When the phone screen glowered ‘Emergency calls only’

| Updated on September 02, 2019 Published on September 02, 2019

Representative image.

A first person account of medical emergencies a young woman faced in the time of a communication lock down in Kashmir

Everyone was in a sombre mood on the shuttle to the plane at the New Delhi airport.

A young Kashmiri girl sat next to me and we tried to make conversation to relieve the heaviness both of us clearly felt. “…my sick, elderly parents are in Kashmir and I have had no contact with them over the last 48 hours...” We both choked up with tears and held hands.

I had sent my flight details to my parents on August 5 — my last message to them before communication was locked down in Kashmir. They begged me not to come. They weren’t sure if someone could pick me up from the airport; conditions in Islamabad (South Kashmir, Anantnag) were worse than the rest of the Valley.

Srinagar airport was rife with emotion. Before I knew it, one uncle spoke to another, who found a family travelling to Anantnag. There I was — a young woman, hitch-hiking home with people I didn’t know in the middle of a strict curfew in one of the “most dangerous places on earth”. Yet, I didn’t have an ounce of fear. I would never venture to do such a thing anywhere else in the world.

When I reached home, my parents stared at me in disbelief. They broke down as we shared long hugs.

August 9

It was 9 am and mother, an early riser, was still in bed. She hadn’t been able to sleep last night. As I routinely checked her blood pressure, my heart stopped. It was 200/100 — high enough to cause a stroke or a heart attack. I instinctively picked up my phone to call my uncle, a physician. Ironically, the phone was of no use and displayed a message ‘Emergency Calls Only’.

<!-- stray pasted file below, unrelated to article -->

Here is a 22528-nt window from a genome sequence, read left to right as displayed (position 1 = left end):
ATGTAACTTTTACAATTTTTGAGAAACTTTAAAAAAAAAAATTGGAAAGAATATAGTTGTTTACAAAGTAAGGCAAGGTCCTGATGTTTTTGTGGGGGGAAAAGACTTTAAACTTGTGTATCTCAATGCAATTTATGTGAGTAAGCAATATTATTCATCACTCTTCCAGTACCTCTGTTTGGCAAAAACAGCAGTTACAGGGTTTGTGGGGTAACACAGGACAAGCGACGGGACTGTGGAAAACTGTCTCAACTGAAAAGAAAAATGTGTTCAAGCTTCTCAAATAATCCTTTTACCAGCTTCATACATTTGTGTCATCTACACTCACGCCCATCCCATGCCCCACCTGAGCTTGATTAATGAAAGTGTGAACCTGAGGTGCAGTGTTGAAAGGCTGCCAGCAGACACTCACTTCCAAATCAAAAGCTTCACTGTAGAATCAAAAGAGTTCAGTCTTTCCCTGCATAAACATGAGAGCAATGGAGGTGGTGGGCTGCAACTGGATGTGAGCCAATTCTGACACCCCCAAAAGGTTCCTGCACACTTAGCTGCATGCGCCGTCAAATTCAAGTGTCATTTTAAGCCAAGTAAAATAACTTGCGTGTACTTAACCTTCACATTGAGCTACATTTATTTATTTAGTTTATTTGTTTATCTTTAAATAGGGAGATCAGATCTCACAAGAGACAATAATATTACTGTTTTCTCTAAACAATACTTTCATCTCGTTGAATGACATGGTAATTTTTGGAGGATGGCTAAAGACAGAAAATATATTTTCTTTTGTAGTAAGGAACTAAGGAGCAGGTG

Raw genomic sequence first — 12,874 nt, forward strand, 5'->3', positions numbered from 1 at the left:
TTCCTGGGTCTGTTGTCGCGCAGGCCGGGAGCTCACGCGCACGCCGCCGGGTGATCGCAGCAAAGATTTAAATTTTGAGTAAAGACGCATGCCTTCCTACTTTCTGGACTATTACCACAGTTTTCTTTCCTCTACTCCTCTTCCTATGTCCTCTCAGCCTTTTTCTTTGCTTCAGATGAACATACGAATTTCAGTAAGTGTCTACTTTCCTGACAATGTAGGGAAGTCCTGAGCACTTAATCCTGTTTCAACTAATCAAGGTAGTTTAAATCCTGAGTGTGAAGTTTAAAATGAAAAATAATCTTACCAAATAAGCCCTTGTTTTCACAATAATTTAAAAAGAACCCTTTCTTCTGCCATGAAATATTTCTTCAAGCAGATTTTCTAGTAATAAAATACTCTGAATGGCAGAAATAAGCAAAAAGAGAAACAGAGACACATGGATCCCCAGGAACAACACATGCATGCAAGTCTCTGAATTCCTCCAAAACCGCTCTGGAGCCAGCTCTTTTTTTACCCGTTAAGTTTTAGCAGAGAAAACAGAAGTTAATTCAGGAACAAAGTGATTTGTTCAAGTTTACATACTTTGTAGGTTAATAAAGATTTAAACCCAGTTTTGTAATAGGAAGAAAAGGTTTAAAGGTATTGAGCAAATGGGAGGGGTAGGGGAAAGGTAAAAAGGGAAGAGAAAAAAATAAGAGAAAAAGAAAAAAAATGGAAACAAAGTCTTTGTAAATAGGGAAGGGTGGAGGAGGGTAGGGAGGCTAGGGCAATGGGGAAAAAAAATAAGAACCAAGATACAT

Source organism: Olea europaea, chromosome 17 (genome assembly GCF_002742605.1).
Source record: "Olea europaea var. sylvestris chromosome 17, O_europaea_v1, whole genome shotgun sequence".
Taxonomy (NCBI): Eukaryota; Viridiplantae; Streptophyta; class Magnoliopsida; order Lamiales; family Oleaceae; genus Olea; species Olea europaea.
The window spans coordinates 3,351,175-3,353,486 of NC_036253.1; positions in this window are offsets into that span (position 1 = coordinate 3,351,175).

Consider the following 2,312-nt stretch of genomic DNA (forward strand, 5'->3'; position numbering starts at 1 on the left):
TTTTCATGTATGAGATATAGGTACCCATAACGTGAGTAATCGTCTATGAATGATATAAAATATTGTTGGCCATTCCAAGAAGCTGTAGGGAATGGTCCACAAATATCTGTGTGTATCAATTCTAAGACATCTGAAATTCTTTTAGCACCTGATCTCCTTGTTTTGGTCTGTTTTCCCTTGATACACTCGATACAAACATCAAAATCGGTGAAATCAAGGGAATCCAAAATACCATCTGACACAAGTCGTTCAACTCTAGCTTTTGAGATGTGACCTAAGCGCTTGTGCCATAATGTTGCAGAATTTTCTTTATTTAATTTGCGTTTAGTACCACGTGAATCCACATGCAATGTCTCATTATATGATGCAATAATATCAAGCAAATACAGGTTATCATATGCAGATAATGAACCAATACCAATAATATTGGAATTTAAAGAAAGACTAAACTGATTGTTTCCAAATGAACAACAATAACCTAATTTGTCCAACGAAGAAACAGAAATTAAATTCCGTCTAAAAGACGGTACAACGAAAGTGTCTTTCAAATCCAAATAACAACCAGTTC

This was a medical emergency but I still couldn’t call anyone. I rushed to my uncle’s home, 10 minutes away, via inner roads. As a healthcare professional, I knew that for blood pressure so high, 10 minutes were too long.

My uncle hurried in and gave mother some SoS medicine to bring her BP down. I went to the other room and burst into tears. What if I hadn’t made it back in time? My heart was heavy knowing I wouldn’t even be able to reach my siblings to tell them if something had happened to mother.

In the evening, my 80-year-old father had a fall. He had no injuries but howled in pain as I helped him up. I instinctively turned on my phone to Google home remedies for pain, just to be reminded again: ‘Emergency Calls Only’. The next morning I pleaded with some Army men to allow me to go to the pharmacy to find medicines for my parents — only to reach the store to find out they were out of stock for most of the medicines we needed.

It felt as though I was living alone, on an island with the weight of the world on my shoulders.

August 17

We braved the curfew and drove to Srinagar so my mother could meet her elder sister, an 80-year-old with severe rheumatoid arthritis. Landlines had just been restored in this part of Srinagar. We learned that a relative had passed away two days ago. He had suffered hypoglycaemic shock. Stopped multiple times en route hospital, he passed away within minutes of reaching SKIMS Hospital. His wife, who was away at Hajj, still had no idea about her bereavement as there was no way to telephone her.

*The writer’s name has been withheld on the request for anonymity.

Published on September 02, 2019
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